Legal Fictions (Plato, Xenophon and Henry David Thoreau) - Essay Example

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According to Plato’s “Apology” Socrates questioned the politics, poets and artisans in his quest to prove the truth of the Oracle. He found that all made the common error of considering their knowledge of their professions with wisdom; just because they had some…
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Legal Fictions (Plato, Xenophon and Henry David Thoreau)
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Ans According to Plato’s “Apology” Socrates questioned the politics, poets and artisans in his quest to prove the truth of the Oracle. He found that all made the common error of considering their knowledge of their professions with wisdom; just because they had some knowledge of politics/poetry/craft they considered themselves wise in other matters, this pretence of wisdom actually proved their foolishness.
Ans.2. Both Plato and Xenophon agree on many points in Socrates trial the first being his tone and manner of addressing the court. Xenophon describes Socrates tone as almost ‘arrogant’ and Plato also observes that the philosopher speaks from a ‘high standing’ and uses a ‘lofty manner’ in his address. Secondly both agree that Socrates used the Oracle in his defense. Socrates claimed that the Oracle had declared him the ‘wisest’ and ‘most prudent’ of all people. Furthermore both describe Socrates claim that a divine voice guides him in his mission.
Ans.3. Socrates refers to his mission to find the wisest man as a ‘labor of Hercules’ in his speech of defense. He implies that he has wandered far and wide and made a Herculean effort to find a man wiser than himself. (Plato) About to die at the hands of his corrupt worldly judges, Socrates longs for true justice in the after life. He mentions three judges of Hades (the underworld) - Minos, Rhadamanthus and Aeacus.(Plato)
Ans.4. According to Thoreau the only place in a slave state in which a free man can abide with honor is prison. Three groups that can find him there are the Mexican prisoner, the fugitive slave and the Indian come to plead his case. No man of honor can live without protesting the injustice done to these three groups by the government, and by law the state imprisons all dissenters. Thus the only abode of the true supporters of these oppressed groups is prison.
Ans.5. "Now what are they? Men at all? Or small moveable forts and magazines, at the service of some unscrupulous man in power?” This quote is taken from the essay ‘Civil Disobedience’. Here Thoreau mocks the mentality of the soldiers who follow the law so strictly that they are ready to die and kill for it even when they know that a particular law or order is morally unjust.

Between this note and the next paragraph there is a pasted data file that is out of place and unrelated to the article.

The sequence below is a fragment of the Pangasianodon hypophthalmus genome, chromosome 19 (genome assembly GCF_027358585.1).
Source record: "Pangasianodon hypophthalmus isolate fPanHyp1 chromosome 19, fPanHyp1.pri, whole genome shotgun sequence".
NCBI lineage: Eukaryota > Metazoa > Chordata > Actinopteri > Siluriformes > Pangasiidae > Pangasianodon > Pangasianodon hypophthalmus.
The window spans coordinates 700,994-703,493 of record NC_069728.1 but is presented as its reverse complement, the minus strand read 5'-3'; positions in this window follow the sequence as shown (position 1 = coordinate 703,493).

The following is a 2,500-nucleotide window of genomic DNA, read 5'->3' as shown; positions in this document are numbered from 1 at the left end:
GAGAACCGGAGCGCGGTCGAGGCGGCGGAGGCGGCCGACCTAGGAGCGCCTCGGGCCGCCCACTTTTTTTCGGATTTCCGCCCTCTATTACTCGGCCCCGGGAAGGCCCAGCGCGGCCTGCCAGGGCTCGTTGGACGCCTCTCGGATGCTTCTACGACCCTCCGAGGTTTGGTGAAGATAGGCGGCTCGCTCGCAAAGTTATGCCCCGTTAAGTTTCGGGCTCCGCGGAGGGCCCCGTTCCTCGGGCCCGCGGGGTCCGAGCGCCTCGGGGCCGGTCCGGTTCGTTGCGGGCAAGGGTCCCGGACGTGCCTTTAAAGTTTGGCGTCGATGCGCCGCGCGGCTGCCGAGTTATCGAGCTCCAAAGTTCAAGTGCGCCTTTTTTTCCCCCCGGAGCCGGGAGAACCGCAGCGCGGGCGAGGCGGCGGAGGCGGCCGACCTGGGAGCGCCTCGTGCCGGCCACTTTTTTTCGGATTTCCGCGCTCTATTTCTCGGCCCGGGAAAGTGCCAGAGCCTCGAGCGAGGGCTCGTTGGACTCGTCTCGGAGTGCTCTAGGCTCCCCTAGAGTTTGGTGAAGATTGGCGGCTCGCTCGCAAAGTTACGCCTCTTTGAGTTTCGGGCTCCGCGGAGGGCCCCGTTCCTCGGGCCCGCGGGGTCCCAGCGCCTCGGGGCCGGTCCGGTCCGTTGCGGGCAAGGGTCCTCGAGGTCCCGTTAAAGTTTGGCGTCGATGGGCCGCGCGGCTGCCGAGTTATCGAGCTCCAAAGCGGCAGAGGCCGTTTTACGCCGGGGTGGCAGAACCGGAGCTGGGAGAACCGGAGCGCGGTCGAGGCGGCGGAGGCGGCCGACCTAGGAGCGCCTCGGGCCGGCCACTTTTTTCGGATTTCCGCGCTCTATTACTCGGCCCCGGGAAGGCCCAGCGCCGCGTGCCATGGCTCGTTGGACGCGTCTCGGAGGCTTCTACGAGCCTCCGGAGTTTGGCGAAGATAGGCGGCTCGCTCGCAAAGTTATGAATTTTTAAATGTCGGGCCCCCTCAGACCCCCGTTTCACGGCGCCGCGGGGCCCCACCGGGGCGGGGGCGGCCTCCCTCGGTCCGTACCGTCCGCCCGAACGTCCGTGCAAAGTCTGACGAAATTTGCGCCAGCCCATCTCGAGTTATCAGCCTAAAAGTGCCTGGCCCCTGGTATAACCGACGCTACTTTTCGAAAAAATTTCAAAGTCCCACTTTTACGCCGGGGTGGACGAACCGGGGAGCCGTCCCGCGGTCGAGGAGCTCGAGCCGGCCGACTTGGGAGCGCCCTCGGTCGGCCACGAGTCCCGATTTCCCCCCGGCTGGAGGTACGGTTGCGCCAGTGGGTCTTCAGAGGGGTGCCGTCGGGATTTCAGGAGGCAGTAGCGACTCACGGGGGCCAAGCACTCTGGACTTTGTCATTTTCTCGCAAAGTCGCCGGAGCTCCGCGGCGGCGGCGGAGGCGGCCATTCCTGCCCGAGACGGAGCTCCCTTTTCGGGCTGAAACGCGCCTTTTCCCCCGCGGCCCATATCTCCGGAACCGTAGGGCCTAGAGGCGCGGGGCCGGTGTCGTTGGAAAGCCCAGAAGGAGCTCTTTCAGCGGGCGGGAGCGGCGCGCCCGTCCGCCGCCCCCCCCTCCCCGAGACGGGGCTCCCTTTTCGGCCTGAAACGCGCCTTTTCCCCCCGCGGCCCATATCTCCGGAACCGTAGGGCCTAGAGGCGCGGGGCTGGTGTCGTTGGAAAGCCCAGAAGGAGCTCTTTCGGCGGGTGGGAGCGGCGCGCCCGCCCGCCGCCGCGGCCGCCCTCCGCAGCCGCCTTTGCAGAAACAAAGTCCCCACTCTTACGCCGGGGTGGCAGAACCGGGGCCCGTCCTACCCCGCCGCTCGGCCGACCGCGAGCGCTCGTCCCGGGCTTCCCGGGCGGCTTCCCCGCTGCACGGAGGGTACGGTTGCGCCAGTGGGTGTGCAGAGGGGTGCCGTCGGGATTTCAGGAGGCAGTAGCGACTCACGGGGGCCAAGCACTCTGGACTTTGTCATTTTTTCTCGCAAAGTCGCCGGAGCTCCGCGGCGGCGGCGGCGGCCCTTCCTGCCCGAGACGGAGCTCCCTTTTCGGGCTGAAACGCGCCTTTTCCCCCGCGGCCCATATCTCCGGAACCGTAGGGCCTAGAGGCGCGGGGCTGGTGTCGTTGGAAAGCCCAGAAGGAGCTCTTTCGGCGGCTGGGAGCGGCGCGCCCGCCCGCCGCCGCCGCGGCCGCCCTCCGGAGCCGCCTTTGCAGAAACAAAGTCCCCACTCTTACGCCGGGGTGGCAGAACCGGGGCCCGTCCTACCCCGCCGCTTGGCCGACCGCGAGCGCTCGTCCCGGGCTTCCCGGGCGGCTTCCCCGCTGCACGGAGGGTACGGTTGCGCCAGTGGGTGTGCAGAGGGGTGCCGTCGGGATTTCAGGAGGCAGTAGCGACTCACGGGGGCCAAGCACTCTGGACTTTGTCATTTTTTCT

“As they live and rule only by their servility, and appealing to the worse, and not the better, nature of man, the people who read them are in the condition of the dog that returns to his vomit”. This quote is taken from the essay ‘Slavery in Massachusetts. Thoreau is disgusted with the editorials and editors and readers who support slavery and the war on Mexico.
A semi-human tiger or ox, stalking over the earth, with its heart taken out and the top of its brain shot away." This Quote is from the essay ‘A plea for John Brown’. Thoreau is angry at the US government especially the states of Massachusetts and Virginia for allowing slavery and condemning Captain Brown to death
Ans. 6. Socrates was old Greek philosopher renown for his ideals, logical thinking and simple teachings. He believed in the truth and thought it his divine duty to teach goodness and wisdom to all he met. He was accused of impiety by his detractors and tried and sentenced to death. Similarly John Brown too was devoted to the truth. He too believed it was his divine mission to fight for the abolishing of the inhuman practice of slavery. He too was prosecuted and sentenced to death for his anti slavery efforts.
Plato describes Socrates as fearless during his trial. He defends himself with great eloquence and pride. He is proud of his life’s work and deems his life in this world as worthy, he displays an impatience to die and travel to the underworld where he may meet the ancient heroes and the revered judges of Hades. Till the very moment of death he is cheerful and dignified. Socrates refused to grovel and beg for his life saying “I would rather die having spoken after my manner, than speak in your manner and live…The   difficulty, my friends, is not to avoid death, but to avoid   unrighteousness; for that runs faster than death.” (Plato)
Thoreau describes John Brown as an honest and upright man. Captain John did not tolerate degenerates in his camp. Only the highly moral and disciplined were recruited. Brown believed that all men should be free and that all forms of oppression were against the constitution and the law of God both of which decreed the equality of all men. When questioned about the rebellion Brown responds from the floor of the Armory, that: “No man sent me here; it was my own prompting and that of my Maker. I acknowledge no master in human form.”(Thoreau) even during the trial and sentencing Brown did not budge from his convictions, but denounced the state for supporting the enslavement of fellowmen.
1. Plato, The Last Days of Socrates (Translated by Hugh Tredennick and Harold Tarrant. Edited by Hugh Tredennick. London: Penguin, 1993.)
2. Henry David Thoreau, Civil Disobedience and Other Essays (New York: Dover 1993.)
3. Xenophon, Socrates Defense (Translated and Edited by Robin Waterfield. London: Penguin 1990.) Read More
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